Hypocalcemia as an important differential diagnosis in patie
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It is essential to consider hypocalcemia as a cause of stridor, especially following postoperative thyroidectomy, as hypocalcemia secondary to hypoparathyroidism is an important differential diagnosis. Advances in intraoperative technology to optimize the vascularization of the parathyroid glands can help to predict and prevent patients from a postoperative hypoparathyroidism.

An adult patient underwent a total thyroidectomy for struma multinodosa at our hospital. During surgery, one parathyroid gland has been re-implanted into the left lateral throat muscle.

On the first postoperative day, the patient complained about general discomfort, paresthesia, nausea, and dizziness at mobilization. The calcium blood level was 1.73 mmol/L, and parathyroid hormone was 17.4 pg/mL. We initiated a calcium substitution with 1 g calcium and 0.5 µg Vitamin D per day, under which the paresthesia reduced.

On the second postoperative day, the patient suddenly suffered from severe paresthesia at the entire body with dyspnea and stridor—and subjectively described a laryngospasm.

Besides the laryngeal stridor, a positive Trousseau sign was noted within our clinical examination. The postoperative laboratory results showed a decrease of the calcium blood levels with a hypocalcemia of 1.68 mmol/L. The blood oxygenation level was 94% with 2l of oxygen flow, the blood pressure 160/85 mm Hg and the pulse 75/min.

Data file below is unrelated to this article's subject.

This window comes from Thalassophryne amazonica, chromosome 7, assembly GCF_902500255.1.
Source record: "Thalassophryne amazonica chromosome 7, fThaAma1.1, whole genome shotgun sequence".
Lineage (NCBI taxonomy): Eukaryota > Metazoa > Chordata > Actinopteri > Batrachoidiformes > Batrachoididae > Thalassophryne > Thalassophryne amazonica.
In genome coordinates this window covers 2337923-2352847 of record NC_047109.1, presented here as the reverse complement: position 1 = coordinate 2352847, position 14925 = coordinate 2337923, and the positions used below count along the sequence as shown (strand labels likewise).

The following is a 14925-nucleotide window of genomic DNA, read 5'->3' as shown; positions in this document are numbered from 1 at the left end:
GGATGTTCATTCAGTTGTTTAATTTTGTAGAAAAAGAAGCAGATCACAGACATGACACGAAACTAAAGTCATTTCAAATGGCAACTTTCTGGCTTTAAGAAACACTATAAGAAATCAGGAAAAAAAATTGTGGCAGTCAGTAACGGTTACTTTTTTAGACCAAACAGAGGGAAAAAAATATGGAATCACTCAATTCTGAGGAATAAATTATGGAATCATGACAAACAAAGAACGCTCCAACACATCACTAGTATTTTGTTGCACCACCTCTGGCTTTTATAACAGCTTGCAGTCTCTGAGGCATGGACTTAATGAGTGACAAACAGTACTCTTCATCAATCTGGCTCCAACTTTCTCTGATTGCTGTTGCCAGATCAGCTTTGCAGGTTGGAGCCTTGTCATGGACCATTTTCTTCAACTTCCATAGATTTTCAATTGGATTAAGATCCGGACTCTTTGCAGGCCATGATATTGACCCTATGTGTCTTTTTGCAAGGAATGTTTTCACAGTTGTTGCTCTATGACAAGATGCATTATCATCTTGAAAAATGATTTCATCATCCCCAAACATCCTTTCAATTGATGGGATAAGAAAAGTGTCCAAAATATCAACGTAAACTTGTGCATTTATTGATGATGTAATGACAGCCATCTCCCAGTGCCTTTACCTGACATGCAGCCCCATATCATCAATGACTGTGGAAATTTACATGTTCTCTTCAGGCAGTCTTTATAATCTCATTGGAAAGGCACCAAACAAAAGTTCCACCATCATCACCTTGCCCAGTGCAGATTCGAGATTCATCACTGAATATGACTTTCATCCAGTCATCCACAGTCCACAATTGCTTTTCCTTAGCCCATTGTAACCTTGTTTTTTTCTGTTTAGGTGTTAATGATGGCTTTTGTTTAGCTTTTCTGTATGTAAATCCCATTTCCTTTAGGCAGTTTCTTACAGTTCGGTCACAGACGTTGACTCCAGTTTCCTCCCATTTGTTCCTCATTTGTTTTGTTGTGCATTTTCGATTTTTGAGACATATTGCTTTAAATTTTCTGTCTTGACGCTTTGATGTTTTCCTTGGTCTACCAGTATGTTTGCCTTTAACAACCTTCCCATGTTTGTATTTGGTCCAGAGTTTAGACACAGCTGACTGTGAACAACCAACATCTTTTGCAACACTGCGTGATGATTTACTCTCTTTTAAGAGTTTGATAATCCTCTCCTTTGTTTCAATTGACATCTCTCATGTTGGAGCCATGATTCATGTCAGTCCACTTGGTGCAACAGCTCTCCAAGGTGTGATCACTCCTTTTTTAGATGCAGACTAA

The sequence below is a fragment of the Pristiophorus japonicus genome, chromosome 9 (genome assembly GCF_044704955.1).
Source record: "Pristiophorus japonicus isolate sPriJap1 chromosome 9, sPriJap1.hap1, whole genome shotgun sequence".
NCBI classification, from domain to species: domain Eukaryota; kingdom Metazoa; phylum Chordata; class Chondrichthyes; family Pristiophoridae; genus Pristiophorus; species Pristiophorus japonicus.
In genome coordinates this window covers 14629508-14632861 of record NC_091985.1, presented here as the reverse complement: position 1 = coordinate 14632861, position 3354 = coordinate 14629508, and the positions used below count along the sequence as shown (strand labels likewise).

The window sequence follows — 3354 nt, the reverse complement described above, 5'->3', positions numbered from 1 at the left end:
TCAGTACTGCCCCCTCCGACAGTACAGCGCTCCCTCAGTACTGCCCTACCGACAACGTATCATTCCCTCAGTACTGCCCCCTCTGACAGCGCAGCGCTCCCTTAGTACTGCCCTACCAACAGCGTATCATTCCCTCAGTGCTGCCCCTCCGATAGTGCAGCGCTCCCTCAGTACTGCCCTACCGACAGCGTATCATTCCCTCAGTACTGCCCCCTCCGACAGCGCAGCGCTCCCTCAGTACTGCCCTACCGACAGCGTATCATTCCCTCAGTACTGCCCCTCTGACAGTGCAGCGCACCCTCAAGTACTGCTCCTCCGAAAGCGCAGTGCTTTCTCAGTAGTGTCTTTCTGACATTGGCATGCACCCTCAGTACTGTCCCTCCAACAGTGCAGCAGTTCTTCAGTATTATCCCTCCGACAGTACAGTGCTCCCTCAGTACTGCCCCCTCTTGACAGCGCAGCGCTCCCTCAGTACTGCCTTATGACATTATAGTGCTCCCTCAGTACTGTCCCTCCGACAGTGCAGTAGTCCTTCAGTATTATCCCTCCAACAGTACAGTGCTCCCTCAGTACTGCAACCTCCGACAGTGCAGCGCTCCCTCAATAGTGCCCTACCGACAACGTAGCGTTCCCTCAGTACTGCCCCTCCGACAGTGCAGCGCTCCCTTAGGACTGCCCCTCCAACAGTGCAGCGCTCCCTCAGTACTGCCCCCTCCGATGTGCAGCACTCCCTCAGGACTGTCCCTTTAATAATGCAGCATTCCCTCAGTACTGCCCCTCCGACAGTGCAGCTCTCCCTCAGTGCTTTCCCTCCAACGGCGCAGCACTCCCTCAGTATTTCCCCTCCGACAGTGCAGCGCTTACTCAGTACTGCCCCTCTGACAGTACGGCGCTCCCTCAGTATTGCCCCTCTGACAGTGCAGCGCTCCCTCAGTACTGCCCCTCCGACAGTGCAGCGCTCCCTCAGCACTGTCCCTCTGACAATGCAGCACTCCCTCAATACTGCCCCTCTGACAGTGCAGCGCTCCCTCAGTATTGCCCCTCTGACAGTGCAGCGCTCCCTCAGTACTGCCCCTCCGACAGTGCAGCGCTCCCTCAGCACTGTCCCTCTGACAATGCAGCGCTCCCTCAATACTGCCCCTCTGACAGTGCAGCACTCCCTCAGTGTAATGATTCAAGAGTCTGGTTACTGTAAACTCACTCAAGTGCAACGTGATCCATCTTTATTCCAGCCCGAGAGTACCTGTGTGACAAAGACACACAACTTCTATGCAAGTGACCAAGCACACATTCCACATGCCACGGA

A postoperative laryngoscopy had previously shown a good function of both vocal cords. Furthermore, a postoperative hematoma could be excluded by using sonography, and there was no suggestion of allergic reactions. A hypocalcemia due to postoperative primary hypoparathyroidism therefore seemed to be the explanation for the patient's laryngospasm and stridor.

Considering hypocalcemia the cause of stridor and laryngospasm, an intravenous infusion of 20 mL calcium gluconate 10% (which is equivalent to 184 mg calcium) was immediately given within four hours, while electrolyte blood levels and the patient were monitored.

The intravenous calcium substitution with 20 mL calcium gluconate 10% completely reversed all symptoms: the laryngospasm and stridor disappeared, the pulmonary auscultation was normal and the blood oxygenation level reached 99% without oxygen substitution. Additionally, the nausea and dizziness, which were present since the first operative day, disappeared after calcium substitution.

Source: https://onlinelibrary.wiley.com/doi/full/10.1002/ccr3.3559?af=R